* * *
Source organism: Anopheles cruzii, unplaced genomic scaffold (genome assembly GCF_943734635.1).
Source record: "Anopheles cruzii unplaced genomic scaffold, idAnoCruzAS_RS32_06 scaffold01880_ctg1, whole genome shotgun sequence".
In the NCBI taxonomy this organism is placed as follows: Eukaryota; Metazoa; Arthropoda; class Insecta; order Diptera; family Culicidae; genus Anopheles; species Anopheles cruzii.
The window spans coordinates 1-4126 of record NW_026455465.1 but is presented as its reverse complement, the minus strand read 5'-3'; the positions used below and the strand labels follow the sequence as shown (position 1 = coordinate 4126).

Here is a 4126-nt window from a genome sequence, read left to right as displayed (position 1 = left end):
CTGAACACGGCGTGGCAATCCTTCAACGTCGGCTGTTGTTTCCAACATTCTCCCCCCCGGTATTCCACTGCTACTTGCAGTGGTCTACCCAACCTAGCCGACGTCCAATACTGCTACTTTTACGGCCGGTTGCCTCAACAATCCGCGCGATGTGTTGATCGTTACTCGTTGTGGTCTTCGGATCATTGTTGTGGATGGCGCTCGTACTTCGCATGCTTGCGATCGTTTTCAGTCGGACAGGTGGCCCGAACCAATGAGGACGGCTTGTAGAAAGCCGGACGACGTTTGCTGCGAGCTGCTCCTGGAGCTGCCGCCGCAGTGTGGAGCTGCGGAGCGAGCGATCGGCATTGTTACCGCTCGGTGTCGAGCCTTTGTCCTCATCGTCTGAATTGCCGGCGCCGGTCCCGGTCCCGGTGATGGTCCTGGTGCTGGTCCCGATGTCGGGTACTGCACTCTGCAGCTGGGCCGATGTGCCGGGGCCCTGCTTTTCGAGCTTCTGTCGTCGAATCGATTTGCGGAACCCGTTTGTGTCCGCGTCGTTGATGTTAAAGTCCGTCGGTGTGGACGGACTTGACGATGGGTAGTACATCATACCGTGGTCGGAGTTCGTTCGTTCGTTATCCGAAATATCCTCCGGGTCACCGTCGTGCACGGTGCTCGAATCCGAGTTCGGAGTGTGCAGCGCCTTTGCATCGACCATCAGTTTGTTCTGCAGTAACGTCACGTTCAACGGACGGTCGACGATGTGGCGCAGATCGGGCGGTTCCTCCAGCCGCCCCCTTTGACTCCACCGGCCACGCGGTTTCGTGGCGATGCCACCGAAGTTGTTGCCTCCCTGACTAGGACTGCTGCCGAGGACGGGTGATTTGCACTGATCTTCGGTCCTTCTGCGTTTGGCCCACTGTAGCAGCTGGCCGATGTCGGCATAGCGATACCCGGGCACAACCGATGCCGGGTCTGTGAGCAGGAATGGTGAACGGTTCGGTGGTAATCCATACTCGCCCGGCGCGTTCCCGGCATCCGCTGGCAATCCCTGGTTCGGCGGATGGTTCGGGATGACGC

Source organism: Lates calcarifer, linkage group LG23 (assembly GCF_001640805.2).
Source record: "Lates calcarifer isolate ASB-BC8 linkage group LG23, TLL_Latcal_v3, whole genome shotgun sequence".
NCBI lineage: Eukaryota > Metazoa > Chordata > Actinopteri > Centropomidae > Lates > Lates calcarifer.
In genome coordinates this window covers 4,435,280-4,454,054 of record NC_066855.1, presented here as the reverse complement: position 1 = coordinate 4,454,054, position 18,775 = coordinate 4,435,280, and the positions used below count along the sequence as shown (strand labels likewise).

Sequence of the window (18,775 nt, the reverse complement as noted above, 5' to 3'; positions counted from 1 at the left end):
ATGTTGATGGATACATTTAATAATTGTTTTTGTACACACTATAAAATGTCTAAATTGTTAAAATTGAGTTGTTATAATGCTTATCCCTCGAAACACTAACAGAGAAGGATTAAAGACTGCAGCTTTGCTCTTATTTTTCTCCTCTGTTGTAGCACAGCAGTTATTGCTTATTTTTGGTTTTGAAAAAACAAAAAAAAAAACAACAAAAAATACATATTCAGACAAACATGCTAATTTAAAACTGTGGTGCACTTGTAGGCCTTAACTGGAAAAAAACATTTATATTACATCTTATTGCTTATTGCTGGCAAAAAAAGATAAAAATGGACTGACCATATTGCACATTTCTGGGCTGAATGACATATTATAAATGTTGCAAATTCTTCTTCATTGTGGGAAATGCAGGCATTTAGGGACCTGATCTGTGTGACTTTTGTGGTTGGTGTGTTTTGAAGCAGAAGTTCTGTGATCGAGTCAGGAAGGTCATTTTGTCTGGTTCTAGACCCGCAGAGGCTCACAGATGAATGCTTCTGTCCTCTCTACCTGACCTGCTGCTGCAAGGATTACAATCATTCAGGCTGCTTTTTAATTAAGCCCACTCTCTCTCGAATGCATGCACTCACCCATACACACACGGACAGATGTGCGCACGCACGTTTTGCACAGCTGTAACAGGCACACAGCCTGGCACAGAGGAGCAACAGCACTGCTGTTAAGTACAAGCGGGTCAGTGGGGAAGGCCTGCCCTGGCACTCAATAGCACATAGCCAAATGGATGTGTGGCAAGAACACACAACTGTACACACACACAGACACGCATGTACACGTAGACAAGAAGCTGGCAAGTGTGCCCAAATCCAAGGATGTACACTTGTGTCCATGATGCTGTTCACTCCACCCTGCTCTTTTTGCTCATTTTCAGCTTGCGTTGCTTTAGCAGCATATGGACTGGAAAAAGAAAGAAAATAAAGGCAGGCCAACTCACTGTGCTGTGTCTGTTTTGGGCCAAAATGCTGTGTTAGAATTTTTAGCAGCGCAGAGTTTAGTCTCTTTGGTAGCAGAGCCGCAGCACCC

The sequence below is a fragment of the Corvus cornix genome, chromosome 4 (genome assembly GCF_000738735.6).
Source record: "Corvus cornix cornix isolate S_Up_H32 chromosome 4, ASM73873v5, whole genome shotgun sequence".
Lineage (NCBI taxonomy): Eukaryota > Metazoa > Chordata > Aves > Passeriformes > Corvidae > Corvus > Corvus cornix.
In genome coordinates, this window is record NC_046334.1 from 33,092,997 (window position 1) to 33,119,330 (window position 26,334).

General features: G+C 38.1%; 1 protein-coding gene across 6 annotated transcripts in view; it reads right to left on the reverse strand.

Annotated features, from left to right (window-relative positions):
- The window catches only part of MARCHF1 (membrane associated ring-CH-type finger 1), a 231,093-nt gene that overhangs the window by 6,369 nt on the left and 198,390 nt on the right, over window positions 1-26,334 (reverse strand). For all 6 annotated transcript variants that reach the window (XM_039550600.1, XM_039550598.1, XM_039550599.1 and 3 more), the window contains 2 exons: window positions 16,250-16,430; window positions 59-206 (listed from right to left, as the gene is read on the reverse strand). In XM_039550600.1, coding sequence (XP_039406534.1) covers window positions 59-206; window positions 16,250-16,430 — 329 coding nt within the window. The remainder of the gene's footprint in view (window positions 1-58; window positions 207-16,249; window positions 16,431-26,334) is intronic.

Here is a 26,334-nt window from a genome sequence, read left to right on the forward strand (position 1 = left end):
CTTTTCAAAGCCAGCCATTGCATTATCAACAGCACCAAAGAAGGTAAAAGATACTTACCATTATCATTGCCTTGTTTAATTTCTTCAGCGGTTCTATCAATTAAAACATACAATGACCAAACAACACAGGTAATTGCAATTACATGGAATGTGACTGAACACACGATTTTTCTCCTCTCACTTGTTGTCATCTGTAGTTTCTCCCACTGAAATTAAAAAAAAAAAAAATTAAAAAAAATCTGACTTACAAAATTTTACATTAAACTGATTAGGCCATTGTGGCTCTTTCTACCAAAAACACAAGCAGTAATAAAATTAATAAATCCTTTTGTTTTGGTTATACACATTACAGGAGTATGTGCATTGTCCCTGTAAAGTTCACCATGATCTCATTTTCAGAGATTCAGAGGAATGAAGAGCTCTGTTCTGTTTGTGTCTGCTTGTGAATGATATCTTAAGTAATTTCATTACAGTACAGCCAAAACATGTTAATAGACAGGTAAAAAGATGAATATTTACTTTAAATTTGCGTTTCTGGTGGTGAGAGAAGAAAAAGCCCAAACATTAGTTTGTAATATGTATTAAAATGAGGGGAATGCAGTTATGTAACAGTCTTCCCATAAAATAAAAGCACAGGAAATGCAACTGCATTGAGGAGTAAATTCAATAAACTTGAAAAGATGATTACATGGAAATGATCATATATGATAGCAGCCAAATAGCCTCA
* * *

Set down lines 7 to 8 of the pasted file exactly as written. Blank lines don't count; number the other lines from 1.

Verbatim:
Source organism: Lates calcarifer, linkage group LG23 (assembly GCF_001640805.2).
Source record: "Lates calcarifer isolate ASB-BC8 linkage group LG23, TLL_Latcal_v3, whole genome shotgun sequence".